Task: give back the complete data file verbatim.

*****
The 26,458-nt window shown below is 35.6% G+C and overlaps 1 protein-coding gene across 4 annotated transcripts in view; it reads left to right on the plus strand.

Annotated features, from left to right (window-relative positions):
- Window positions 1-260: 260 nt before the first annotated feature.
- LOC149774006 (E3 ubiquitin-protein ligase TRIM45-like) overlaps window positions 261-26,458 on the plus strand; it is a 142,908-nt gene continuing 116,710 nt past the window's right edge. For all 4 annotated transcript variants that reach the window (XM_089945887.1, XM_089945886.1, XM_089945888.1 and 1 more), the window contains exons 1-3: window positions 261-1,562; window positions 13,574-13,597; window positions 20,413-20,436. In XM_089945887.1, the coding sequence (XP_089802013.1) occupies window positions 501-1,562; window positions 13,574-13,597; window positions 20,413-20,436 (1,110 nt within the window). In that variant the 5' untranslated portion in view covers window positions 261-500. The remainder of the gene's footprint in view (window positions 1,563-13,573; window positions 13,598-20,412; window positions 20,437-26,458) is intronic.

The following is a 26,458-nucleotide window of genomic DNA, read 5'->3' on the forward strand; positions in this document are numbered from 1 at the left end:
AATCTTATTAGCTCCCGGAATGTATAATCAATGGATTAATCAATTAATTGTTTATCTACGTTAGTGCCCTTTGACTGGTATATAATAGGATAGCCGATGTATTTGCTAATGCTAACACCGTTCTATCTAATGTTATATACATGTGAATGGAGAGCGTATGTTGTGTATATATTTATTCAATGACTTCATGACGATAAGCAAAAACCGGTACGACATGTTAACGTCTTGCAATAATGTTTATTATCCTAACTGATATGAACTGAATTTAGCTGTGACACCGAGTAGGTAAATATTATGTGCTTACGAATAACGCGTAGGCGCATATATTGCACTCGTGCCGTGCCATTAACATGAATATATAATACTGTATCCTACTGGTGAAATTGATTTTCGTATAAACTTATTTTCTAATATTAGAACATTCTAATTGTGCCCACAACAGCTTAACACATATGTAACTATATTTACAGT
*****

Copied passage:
The 26,458-nt window shown below is 35.6% G+C and overlaps 1 protein-coding gene across 4 annotated transcripts in view; it reads left to right on the plus strand.

Annotated features, from left to right (window-relative positions):
- Window positions 1-260: 260 nt before the first annotated feature.
- LOC149774006 (E3 ubiquitin-protein ligase TRIM45-like) overlaps window positions 261-26,458 on the plus strand; it is a 142,908-nt gene continuing 116,710 nt past the window's right edge. For all 4 annotated transcript variants that reach the window (XM_089945887.1, XM_089945886.1, XM_089945888.1 and 1 more), the window contains exons 1-3: window positions 261-1,562; window positions 13,574-13,597; window positions 20,413-20,436. In XM_089945887.1, the coding sequence (XP_089802013.1) occupies window positions 501-1,562; window positions 13,574-13,597; window positions 20,413-20,436 (1,110 nt within the window). In that variant the 5' untranslated portion in view covers window positions 261-500. The remainder of the gene's footprint in view (window positions 1,563-13,573; window positions 13,598-20,412; window positions 20,437-26,458) is intronic.

The following is a 26,458-nucleotide window of genomic DNA, read 5'->3' on the forward strand; positions in this document are numbered from 1 at the left end:
AATCTTATTAGCTCCCGGAATGTATAATCAATGGATTAATCAATTAATTGTTTATCTACGTTAGTGCCCTTTGACTGGTATATAATAGGATAGCCGATGTATTTGCTAATGCTAACACCGTTCTATCTAATGTTATATACATGTGAATGGAGAGCGTATGTTGTGTATATATTTATTCAATGACTTCATGACGATAAGCAAAAACCGGTACGACATGTTAACGTCTTGCAATAATGTTTATTATCCTAACTGATATGAACTGAATTTAGCTGTGACACCGAGTAGGTAAATATTATGTGCTTACGAATAACGCGTAGGCGCATATATTGCACTCGTGCCGTGCCATTAACATGAATATATAATACTGTATCCTACTGGTGAAATTGATTTTCGTATAAACTTATTTTCTAATATTAGAACATTCTAATTGTGCCCACAACAGCTTAACACATATGTAACTATATTTACAGT